Advent calendars are a much-anticipated part of the Christmas tradition—but this year charities and food banks are urging the nation to adapt their advent celebrations to help those in need.
The reverse advent calendar has become a popular way for charitable Brits to mark the days in the lead up to December 25. The idea is simple – put aside an item each day to donate to a charity or food bank.
Once the advent donations are collected, take them to a donation point on the final day so the charities can distribute to families in need of help ahead of Christmas Day.
Emma Revie, Chief Executive of Food poverty charity, the Trussell Trust said: “Reverse advent calendars are a lovely way to support people who are struggling to afford the basics at Christmas time. Food banks really appreciate every single donation – it makes such a difference in the short-term.”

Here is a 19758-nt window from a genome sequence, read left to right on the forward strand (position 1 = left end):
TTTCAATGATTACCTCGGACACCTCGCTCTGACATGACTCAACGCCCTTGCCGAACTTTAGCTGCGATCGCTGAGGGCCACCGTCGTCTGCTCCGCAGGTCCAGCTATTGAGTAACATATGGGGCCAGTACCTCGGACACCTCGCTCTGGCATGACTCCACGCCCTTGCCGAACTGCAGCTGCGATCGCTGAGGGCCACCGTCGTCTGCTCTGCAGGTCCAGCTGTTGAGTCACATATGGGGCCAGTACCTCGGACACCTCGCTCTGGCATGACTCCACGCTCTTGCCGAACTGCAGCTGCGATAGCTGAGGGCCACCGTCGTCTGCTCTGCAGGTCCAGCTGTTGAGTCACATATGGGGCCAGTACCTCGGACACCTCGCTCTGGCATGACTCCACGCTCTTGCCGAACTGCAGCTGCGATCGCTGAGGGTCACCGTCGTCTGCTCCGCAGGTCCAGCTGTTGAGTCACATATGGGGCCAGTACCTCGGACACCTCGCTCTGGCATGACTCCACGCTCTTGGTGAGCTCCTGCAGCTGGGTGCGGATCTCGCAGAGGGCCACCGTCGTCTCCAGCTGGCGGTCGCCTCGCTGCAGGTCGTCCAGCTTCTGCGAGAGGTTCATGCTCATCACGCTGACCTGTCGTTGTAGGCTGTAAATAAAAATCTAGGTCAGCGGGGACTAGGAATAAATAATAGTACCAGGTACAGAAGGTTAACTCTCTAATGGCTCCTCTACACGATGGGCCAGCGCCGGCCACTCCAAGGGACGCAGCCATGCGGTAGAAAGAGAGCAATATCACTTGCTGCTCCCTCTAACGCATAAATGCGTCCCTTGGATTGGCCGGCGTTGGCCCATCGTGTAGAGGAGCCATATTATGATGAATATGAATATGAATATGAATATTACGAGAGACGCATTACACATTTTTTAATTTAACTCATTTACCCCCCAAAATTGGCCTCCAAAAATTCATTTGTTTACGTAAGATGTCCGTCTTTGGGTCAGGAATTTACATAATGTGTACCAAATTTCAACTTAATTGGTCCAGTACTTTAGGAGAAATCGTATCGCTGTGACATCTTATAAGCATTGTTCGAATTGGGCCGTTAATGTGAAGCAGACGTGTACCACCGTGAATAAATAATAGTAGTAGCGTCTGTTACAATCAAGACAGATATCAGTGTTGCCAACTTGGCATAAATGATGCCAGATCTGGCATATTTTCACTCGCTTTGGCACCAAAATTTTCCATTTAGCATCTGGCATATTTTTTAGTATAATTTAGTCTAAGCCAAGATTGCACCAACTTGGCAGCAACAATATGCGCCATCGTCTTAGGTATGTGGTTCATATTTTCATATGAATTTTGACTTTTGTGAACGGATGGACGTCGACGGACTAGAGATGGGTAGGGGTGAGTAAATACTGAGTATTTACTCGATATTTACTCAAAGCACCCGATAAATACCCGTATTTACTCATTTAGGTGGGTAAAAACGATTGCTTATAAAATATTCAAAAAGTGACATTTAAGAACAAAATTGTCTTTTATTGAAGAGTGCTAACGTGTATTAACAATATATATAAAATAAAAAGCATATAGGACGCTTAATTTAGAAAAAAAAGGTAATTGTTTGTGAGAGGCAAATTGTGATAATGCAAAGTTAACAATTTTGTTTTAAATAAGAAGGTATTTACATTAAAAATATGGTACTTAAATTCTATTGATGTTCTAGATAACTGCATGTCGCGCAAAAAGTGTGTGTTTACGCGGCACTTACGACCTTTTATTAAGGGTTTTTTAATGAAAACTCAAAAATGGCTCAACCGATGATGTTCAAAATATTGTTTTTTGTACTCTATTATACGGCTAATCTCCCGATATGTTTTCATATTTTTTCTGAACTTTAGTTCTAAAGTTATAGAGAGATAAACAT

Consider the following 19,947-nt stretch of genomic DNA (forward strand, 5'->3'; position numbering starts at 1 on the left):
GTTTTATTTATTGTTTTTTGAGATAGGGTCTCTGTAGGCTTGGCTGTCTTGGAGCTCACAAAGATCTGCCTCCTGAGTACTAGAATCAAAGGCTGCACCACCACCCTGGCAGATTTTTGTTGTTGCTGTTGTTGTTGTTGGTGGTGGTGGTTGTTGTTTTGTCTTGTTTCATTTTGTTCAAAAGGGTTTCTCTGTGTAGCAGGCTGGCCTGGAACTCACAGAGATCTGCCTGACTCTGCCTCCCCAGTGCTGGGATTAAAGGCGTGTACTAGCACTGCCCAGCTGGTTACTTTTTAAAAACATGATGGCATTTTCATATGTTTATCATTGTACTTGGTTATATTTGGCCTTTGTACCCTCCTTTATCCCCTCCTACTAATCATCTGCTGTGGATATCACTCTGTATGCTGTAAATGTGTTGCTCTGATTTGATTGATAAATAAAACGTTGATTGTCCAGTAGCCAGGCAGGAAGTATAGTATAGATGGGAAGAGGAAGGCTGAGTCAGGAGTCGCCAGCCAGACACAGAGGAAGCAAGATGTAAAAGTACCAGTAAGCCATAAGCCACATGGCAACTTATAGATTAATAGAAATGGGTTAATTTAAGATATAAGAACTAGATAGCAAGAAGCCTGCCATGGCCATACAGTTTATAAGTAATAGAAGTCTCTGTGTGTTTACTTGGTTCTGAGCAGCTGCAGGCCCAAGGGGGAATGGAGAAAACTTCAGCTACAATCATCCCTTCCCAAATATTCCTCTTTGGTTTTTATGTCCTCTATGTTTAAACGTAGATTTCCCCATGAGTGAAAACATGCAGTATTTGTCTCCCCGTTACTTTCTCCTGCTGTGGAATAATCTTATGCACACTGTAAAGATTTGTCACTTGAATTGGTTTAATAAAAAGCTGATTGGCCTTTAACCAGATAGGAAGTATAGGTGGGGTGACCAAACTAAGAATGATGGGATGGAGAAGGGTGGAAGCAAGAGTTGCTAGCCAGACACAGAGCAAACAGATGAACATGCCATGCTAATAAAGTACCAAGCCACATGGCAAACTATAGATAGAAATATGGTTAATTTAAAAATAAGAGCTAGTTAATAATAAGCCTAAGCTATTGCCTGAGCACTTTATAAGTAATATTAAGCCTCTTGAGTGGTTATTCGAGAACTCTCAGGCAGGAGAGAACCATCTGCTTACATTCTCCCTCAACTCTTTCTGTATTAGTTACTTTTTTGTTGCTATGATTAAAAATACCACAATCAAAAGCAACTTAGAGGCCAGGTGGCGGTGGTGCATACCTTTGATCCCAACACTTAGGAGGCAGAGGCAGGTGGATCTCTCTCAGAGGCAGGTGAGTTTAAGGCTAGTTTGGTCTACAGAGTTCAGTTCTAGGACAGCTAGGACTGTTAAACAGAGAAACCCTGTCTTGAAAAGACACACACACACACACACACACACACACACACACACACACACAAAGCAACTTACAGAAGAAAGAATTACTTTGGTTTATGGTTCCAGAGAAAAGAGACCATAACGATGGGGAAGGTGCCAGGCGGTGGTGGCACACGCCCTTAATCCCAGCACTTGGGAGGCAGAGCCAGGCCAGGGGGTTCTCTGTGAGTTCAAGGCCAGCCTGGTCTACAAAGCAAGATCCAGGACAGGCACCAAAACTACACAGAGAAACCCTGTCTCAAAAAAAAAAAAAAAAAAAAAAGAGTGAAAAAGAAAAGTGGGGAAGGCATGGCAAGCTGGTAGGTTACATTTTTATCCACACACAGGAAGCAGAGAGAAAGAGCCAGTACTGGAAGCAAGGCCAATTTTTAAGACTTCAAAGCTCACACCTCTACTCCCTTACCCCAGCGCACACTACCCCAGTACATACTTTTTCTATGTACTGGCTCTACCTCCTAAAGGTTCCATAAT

Food poverty has been of increasing concern in the UK, especially with the pandemic affecting jobs and family life. UNICEF estimates that some 2.5m young people in Britain lived in ‘food insecure’ homes in 2019.
Mental health campaigner and author, Matt Haig, has declared his support for making reverse advent calendars this year, calling it “a new Christmas tradition, though one that shouldn’t have to exist” in an Instagram post.
If you’d like to make a reverse advent calendar, donations of food and clothes are welcomed by homeless charity Crisis, whilst the Trussell Trust has donations points across the country – visit their website to find your local collection point. Many supermarkets have also set up ‘drop-off areas’ for donations.
If you are self-isolating or cannot get to the shops to purchase items for your reverse advent calendar, some of the major supermarkets have created ways for you to contribute online: